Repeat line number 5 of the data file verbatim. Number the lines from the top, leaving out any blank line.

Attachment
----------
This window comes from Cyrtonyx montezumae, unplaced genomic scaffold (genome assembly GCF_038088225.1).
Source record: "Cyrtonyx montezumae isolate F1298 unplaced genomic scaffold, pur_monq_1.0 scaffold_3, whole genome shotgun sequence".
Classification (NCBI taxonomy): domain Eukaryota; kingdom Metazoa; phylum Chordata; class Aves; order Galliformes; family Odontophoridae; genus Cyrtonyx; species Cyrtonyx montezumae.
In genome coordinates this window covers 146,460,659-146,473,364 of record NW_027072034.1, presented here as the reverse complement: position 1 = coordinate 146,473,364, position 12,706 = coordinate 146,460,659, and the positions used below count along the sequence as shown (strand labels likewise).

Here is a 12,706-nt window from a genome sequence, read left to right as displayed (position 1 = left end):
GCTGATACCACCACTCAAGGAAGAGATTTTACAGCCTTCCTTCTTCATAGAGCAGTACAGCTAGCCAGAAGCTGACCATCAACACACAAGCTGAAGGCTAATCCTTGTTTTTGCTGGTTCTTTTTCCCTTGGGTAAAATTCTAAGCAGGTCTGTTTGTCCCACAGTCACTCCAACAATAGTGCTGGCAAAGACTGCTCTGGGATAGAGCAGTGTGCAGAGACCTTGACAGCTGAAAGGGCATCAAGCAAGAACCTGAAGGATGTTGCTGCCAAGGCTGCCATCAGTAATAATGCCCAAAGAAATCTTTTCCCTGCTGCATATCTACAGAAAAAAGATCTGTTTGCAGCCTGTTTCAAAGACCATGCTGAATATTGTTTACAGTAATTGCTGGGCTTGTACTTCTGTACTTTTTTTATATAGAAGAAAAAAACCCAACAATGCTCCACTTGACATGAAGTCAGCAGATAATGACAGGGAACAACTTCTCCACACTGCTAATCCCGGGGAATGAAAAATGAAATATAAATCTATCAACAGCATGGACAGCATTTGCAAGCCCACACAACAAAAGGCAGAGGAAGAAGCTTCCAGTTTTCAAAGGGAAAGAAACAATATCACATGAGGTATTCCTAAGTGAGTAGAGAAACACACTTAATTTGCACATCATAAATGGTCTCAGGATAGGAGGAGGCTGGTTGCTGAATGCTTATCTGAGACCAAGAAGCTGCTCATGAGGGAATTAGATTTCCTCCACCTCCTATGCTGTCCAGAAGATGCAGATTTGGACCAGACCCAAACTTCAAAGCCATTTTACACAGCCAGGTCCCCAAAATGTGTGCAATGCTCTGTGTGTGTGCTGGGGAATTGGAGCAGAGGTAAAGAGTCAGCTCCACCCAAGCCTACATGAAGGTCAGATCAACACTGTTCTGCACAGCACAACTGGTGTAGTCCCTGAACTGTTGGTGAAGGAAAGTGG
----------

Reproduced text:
Here is a 12,706-nt window from a genome sequence, read left to right as displayed (position 1 = left end):